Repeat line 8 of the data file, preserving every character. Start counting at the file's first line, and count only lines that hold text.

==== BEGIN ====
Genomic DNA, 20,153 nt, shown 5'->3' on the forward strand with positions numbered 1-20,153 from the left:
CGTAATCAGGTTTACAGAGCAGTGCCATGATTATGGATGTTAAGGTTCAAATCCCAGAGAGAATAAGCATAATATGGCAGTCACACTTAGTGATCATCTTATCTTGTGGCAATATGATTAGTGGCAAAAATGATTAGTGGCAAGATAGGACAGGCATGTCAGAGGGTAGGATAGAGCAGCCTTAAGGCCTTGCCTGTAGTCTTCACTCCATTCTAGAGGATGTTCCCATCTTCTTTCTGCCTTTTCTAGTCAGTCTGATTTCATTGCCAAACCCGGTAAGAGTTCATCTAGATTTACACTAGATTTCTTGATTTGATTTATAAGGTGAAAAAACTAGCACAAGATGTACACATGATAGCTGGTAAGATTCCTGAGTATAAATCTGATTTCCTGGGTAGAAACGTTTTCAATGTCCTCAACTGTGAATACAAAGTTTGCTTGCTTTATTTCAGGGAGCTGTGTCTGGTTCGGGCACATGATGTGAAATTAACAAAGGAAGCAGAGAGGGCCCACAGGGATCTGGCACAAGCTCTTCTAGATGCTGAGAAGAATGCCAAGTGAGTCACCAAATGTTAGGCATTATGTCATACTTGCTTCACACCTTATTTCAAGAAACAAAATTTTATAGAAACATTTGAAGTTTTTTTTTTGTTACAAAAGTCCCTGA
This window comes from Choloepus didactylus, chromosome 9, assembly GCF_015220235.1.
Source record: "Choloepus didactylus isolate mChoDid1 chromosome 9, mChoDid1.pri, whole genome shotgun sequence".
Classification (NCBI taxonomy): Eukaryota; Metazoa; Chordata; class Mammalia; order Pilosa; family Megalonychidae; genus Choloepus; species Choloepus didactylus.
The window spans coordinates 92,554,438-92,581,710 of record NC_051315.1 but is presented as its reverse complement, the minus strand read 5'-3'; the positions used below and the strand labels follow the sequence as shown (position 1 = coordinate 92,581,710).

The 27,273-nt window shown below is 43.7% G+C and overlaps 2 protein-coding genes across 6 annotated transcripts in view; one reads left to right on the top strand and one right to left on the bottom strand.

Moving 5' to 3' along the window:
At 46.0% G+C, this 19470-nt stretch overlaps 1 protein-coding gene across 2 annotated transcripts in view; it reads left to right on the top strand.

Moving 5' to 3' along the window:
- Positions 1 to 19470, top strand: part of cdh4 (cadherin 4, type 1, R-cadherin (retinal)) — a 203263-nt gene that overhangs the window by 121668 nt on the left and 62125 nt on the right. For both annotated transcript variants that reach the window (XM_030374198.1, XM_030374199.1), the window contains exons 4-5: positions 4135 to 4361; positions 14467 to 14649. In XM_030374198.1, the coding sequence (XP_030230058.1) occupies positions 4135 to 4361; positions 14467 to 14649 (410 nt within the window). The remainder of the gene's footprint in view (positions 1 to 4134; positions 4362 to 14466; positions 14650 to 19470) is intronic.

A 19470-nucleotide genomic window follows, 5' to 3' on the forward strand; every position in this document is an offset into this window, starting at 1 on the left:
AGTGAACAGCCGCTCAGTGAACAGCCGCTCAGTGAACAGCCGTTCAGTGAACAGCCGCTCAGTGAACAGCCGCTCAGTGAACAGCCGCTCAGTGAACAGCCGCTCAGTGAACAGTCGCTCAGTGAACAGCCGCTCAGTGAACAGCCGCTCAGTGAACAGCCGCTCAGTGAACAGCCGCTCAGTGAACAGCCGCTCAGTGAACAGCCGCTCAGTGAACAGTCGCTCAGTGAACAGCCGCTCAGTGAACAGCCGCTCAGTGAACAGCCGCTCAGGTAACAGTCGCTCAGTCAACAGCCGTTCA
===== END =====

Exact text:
Moving 5' to 3' along the window: